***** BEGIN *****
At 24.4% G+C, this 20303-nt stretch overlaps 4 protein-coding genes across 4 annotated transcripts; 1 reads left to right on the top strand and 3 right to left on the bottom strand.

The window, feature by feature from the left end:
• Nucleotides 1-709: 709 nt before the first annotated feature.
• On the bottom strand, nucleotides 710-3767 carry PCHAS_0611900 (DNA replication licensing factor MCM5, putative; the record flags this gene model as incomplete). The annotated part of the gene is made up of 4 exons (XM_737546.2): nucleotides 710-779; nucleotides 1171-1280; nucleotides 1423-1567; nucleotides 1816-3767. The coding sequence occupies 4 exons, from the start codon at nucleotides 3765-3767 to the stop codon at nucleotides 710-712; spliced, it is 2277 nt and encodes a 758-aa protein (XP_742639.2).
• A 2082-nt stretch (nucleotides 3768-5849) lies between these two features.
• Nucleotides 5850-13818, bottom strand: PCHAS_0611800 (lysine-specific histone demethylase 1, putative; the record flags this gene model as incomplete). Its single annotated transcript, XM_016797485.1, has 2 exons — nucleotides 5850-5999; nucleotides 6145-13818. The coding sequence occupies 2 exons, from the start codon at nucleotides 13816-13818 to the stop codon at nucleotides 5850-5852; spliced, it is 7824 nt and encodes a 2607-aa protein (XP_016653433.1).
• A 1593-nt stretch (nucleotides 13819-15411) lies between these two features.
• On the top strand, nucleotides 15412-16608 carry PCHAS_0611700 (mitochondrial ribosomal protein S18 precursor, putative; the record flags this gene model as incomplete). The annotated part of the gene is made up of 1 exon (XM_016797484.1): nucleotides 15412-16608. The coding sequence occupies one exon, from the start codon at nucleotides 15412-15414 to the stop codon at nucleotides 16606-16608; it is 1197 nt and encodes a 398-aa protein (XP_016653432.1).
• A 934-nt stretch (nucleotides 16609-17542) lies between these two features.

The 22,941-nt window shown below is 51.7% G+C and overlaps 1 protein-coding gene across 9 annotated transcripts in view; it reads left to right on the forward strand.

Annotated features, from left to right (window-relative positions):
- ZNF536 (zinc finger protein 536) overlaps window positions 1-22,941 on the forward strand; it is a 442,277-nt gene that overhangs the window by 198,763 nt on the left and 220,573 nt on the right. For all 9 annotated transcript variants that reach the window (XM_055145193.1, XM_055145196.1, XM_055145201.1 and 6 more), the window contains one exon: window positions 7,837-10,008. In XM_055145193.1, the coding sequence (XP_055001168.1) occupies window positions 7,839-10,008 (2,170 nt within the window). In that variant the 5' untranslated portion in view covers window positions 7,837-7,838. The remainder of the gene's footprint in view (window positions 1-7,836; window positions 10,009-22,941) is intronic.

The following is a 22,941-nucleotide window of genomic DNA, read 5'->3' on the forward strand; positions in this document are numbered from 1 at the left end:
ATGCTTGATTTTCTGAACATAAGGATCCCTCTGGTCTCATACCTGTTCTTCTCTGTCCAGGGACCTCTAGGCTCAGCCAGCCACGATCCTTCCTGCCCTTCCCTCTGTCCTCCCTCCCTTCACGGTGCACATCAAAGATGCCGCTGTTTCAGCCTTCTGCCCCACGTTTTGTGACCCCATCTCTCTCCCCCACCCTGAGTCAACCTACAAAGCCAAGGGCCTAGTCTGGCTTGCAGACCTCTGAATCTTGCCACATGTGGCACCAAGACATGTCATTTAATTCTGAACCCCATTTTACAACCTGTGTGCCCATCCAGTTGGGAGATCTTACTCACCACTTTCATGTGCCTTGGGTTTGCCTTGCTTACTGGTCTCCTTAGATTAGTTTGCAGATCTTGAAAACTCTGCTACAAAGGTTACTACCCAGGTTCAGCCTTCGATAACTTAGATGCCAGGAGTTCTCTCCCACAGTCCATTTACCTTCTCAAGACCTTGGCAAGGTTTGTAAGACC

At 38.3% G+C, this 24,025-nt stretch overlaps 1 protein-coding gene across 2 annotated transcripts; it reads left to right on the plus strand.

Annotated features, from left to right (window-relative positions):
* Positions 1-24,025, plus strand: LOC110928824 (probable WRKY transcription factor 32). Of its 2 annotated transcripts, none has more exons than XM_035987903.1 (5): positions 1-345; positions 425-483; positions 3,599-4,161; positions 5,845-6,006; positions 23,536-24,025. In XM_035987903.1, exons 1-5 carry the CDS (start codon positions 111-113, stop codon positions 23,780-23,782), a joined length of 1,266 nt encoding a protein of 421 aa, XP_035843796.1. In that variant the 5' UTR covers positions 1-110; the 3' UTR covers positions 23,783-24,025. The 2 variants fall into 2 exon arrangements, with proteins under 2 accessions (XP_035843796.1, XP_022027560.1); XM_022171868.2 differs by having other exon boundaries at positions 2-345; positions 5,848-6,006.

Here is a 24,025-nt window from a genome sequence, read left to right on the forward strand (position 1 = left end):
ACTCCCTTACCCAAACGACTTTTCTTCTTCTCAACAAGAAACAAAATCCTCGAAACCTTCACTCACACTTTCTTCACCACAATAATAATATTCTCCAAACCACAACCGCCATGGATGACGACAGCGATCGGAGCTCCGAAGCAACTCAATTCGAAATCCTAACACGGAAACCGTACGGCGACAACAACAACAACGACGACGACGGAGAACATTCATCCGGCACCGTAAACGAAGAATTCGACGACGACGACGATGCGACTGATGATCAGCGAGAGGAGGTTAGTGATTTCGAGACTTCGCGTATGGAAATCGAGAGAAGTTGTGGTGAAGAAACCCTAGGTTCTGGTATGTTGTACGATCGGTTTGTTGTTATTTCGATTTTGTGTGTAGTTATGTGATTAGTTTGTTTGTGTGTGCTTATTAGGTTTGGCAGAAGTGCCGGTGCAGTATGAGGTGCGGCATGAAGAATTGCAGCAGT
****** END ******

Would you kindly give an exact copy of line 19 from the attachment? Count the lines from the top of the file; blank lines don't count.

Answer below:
ACTCCCTTACCCAAACGACTTTTCTTCTTCTCAACAAGAAACAAAATCCTCGAAACCTTCACTCACACTTTCTTCACCACAATAATAATATTCTCCAAACCACAACCGCCATGGATGACGACAGCGATCGGAGCTCCGAAGCAACTCAATTCGAAATCCTAACACGGAAACCGTACGGCGACAACAACAACAACGACGACGACGGAGAACATTCATCCGGCACCGTAAACGAAGAATTCGACGACGACGACGATGCGACTGATGATCAGCGAGAGGAGGTTAGTGATTTCGAGACTTCGCGTATGGAAATCGAGAGAAGTTGTGGTGAAGAAACCCTAGGTTCTGGTATGTTGTACGATCGGTTTGTTGTTATTTCGATTTTGTGTGTAGTTATGTGATTAGTTTGTTTGTGTGTGCTTATTAGGTTTGGCAGAAGTGCCGGTGCAGTATGAGGTGCGGCATGAAGAATTGCAGCAGT